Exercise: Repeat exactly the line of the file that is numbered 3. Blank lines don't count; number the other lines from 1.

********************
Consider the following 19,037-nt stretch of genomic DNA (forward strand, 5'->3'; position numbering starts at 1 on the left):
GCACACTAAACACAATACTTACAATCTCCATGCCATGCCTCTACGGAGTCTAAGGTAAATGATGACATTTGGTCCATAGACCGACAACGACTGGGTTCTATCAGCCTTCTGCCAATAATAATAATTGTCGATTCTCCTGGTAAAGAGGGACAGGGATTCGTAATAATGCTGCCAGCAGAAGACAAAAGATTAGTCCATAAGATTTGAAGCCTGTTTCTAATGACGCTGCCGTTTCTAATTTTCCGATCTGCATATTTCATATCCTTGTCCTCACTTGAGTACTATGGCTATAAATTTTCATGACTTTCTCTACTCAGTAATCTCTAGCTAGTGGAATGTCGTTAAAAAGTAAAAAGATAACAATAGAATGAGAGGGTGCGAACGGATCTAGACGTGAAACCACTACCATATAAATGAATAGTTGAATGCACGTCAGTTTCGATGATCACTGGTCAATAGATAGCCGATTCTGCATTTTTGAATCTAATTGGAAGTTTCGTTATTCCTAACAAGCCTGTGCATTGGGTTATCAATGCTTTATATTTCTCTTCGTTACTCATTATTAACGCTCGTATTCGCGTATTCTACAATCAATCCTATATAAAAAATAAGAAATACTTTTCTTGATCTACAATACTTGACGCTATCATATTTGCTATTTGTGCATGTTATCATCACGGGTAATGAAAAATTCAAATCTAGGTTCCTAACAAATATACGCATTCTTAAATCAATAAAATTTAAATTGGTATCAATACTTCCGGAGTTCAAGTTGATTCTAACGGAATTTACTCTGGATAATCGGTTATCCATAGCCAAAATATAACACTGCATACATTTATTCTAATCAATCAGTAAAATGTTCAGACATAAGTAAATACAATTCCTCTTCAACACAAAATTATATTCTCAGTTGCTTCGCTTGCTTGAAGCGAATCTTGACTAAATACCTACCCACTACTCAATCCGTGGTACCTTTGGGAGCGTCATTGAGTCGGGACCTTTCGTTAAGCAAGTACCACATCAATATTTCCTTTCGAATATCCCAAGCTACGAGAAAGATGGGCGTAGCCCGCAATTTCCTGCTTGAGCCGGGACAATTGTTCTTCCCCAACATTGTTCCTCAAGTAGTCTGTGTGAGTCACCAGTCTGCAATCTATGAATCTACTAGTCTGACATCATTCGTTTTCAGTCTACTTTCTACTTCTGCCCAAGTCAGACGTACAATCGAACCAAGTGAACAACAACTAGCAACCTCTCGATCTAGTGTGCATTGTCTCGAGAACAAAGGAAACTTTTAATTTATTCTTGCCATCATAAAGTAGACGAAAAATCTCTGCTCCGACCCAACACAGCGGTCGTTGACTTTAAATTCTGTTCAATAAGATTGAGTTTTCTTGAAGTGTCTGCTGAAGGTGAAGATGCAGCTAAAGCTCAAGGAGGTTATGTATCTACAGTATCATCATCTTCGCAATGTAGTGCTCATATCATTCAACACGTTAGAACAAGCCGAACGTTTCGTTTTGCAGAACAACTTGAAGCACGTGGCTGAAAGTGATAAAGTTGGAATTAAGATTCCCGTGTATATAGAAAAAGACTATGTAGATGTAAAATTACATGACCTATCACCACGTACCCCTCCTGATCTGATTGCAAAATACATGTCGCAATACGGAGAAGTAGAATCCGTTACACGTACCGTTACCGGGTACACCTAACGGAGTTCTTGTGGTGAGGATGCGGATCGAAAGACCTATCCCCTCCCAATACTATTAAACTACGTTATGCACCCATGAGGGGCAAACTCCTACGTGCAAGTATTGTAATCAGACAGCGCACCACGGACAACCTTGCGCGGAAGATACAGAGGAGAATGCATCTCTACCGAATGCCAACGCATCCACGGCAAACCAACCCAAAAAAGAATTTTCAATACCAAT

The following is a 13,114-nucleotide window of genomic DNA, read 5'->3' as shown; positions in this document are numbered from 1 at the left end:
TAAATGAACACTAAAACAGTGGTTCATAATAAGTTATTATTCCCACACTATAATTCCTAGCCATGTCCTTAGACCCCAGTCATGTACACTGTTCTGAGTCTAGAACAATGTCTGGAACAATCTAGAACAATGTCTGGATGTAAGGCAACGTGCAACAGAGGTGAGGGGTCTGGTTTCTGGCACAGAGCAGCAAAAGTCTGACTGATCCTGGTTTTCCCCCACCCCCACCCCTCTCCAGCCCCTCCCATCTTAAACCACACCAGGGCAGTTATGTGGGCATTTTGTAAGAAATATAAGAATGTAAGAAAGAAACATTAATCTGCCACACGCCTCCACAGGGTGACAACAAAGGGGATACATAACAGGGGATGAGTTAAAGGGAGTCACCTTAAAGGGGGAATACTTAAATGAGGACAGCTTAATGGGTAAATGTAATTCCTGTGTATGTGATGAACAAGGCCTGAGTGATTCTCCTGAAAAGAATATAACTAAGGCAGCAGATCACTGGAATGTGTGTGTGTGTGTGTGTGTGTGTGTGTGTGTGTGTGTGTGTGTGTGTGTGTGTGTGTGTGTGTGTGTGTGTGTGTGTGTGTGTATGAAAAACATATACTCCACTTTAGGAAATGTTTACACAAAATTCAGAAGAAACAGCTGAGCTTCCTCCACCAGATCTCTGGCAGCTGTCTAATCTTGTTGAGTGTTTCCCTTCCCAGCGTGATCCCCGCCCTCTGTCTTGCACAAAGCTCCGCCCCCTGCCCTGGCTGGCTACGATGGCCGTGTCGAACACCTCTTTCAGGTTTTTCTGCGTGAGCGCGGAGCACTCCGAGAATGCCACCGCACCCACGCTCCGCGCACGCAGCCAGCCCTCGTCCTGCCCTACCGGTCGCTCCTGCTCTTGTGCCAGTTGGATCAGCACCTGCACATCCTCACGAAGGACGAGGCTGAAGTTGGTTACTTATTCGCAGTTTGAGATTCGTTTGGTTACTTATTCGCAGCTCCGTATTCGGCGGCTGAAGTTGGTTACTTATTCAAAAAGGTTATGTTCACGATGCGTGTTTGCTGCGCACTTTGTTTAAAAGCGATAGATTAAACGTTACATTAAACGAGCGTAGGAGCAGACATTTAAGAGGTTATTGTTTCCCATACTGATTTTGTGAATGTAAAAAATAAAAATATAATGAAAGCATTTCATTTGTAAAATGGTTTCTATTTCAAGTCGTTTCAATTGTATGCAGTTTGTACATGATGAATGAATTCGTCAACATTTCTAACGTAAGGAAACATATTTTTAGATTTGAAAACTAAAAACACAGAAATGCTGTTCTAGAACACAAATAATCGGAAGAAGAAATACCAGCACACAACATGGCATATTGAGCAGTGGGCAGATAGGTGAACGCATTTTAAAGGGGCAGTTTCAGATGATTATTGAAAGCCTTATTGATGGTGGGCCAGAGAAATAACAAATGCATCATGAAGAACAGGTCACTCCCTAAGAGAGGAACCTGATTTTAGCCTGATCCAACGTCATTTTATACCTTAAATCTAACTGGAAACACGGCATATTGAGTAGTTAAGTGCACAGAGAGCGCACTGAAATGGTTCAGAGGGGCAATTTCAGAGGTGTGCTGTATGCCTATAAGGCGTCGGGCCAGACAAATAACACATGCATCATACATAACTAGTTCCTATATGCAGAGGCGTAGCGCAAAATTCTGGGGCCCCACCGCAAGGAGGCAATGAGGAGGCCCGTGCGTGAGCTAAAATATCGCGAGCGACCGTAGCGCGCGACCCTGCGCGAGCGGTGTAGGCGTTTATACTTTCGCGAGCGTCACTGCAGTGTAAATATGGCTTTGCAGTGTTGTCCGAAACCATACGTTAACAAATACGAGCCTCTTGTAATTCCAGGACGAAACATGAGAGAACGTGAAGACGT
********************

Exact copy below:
The following is a 13,114-nucleotide window of genomic DNA, read 5'->3' as shown; positions in this document are numbered from 1 at the left end: